By now you’ve probably seen the provincial government ads, on TV or Facebook, with cute children lined up for a footrace at their school track meet.
They are interspersed these days with ads urging people to sign up for trades training, an extension of the “B.C. Jobs Plan” blitz that surrounded Premier Christy Clark before the 2013 election.
Not yet on TV, but waiting in the wings, are exciting new exemptions from B.C.’s property transfer tax (for buyers of new homes only) and expanded Medical Services Plan premium assistance, which will be pitched mainly to seniors. Both measures were announced in the February budget.
That’s public service advertising, explained a stone-faced Andrew Wilkinson, minister responsible for the wave of government ads that will crest next spring. The track meet spot is to remind parents of kids born after 2006 that they can receive a $1,200 grant by setting up their children’s Registered Education Savings Plan at an eligible bank or credit union.
The TV spot for the education grant has a confident narrator speaking as the plucky multicultural kids begin their sprint: “B.C.’s plan to protect Canada’s strongest economy is working. Balanced Budget 2016 means we can keep taxes low and invest in B.C. families.”
They used a male narrator, I suppose so it wouldn’t sound too much like a Christy Clark campaign speech broadcast at taxpayer expense.
This grant program is a leftover from the Gordon Campbell years, when the province banked $1,200 per child from its natural gas windfall on behalf of kids born after 2007. The Clark government expanded eligibility by a year and has made a series of announcements as the money was doled out directly to parents.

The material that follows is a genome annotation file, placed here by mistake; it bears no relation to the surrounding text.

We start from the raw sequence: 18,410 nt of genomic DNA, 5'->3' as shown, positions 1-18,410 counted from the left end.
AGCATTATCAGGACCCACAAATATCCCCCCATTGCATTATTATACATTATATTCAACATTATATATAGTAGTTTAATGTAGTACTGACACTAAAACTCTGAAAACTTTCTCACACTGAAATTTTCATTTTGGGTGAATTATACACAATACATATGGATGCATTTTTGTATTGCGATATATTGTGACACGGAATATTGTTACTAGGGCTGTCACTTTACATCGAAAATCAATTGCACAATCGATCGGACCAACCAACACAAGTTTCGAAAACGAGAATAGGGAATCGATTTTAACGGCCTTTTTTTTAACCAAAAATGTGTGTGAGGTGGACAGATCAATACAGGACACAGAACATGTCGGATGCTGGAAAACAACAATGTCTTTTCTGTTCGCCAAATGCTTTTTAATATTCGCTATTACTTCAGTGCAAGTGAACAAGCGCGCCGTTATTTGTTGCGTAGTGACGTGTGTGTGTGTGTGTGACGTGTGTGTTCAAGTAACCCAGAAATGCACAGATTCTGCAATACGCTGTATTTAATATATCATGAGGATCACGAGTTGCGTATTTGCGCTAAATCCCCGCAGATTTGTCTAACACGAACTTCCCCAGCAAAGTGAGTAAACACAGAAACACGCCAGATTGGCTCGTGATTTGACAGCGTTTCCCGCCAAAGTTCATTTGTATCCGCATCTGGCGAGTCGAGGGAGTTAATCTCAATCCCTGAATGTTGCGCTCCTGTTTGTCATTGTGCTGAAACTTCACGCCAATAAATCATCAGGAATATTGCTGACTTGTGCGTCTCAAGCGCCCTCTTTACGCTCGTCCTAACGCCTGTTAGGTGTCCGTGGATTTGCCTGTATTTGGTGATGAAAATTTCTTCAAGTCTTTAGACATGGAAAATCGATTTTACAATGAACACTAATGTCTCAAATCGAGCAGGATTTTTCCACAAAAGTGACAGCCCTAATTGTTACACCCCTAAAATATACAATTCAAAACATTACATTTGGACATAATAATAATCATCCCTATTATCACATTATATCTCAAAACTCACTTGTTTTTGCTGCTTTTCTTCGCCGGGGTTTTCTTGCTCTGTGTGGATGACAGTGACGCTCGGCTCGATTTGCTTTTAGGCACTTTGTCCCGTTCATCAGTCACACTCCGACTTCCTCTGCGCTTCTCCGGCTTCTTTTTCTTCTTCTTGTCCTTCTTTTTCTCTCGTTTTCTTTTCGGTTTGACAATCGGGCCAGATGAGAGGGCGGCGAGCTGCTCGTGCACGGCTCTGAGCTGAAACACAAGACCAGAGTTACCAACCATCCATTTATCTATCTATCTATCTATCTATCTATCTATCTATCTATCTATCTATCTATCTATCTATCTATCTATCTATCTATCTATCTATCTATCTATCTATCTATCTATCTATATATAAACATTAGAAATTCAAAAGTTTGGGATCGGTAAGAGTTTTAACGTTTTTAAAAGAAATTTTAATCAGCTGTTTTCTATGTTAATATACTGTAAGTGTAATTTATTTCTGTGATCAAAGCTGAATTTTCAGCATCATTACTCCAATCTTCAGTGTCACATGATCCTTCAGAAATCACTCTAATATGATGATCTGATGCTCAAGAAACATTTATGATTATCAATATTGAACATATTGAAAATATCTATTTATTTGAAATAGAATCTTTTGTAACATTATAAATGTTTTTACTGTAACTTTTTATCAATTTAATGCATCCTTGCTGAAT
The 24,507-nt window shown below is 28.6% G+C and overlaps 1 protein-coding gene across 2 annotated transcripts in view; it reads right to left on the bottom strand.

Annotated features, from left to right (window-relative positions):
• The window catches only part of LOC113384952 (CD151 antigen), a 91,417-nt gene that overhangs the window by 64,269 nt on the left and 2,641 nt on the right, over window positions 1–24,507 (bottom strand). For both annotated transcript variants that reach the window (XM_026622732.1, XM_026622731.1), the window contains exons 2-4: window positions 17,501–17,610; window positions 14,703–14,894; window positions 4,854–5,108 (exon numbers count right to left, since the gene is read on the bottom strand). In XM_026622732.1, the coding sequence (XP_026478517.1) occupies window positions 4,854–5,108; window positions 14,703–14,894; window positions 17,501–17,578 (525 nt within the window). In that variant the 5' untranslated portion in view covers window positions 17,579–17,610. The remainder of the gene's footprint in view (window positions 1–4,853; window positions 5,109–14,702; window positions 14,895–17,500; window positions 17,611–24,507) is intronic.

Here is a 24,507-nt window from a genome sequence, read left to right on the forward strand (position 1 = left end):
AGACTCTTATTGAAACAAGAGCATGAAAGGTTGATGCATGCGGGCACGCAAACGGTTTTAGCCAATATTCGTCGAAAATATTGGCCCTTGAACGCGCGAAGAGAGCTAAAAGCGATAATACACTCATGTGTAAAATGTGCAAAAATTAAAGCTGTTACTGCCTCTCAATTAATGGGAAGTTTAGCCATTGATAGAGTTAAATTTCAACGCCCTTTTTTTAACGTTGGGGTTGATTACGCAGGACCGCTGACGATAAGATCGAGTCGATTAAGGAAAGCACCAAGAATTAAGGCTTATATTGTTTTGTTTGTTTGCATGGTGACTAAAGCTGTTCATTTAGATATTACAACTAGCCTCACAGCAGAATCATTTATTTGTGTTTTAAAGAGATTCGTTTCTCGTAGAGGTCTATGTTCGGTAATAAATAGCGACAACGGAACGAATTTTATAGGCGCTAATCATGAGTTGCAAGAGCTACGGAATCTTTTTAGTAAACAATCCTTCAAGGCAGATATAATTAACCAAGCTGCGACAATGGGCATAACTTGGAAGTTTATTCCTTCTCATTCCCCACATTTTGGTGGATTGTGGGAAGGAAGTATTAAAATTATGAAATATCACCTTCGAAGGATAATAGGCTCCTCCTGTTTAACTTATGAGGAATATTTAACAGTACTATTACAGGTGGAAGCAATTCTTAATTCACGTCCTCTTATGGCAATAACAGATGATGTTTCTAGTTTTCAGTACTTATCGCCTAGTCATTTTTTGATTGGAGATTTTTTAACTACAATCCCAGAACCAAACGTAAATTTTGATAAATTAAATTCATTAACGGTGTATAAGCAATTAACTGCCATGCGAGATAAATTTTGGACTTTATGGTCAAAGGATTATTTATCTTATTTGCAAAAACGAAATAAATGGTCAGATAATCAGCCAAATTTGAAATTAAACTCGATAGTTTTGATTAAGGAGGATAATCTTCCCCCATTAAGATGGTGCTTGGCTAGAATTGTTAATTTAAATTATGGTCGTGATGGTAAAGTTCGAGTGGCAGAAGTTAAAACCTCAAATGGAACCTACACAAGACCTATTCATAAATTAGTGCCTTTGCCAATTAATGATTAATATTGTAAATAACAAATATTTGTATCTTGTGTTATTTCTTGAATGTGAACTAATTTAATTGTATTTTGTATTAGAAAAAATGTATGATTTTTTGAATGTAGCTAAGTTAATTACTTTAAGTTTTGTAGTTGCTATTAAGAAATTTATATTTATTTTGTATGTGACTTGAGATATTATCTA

The ads are working, Wilkinson assured reporters. Monitoring has shown a “substantial increase” in parents signing up to receive the grant.
Two cheers. With the help of sophisticated marketing, the B.C. government is able to give money away with brisk efficiency, as they did with the rebate to parents in the midst of the last teachers’ strike.
The Trudeau Liberal government has begun to rein in federal government advertising, which grew to new heights with the Stephen Harper government’s “Economic Action Plan,” the model for Clark’s blue-tinted “Jobs Plan” series.
Federal Treasury Board President Scott Brison has started with a ban on taxpayer-funded ads in the three months preceding a scheduled federal election. His “interim” measures also include banning the use of party colour schemes in taxpayer-funded ads, and promoting programs that don’t yet exist.
Wilkinson declared that the B.C. Liberals had not stooped to that level, as the Harper Tories did with a proposed program to retrain unemployed people.
“Our advertisements are fact-based,” he said. “They’re based on existing programs that have been budgeted, and they’re designed to engage British Columbians.”
The Trudeau government has not yet delivered on its election promise to appoint an independent advertising commissioner, to work out of the federal Auditor General’s office. It’s unfortunate that yet another expansion of the bureaucracy is needed to keep politicians’ hands out of the till, but we seem to have reached that point in Canada.
There have been no such reforms proposed for B.C., or as it is currently known, “Canada’s strongest economy.” At least we’ve been spared the bill for boasting about “The Best Place On Earth” in recent years.
The B.C. NDP has advocated an Auditor General-run system for keeping partisan politics out of government advertising.
For the second year, the NDP bill to compel that was tabled and ignored by the government.
Tom Fletcher is legislative reporter and columnist for Black Press newspapers.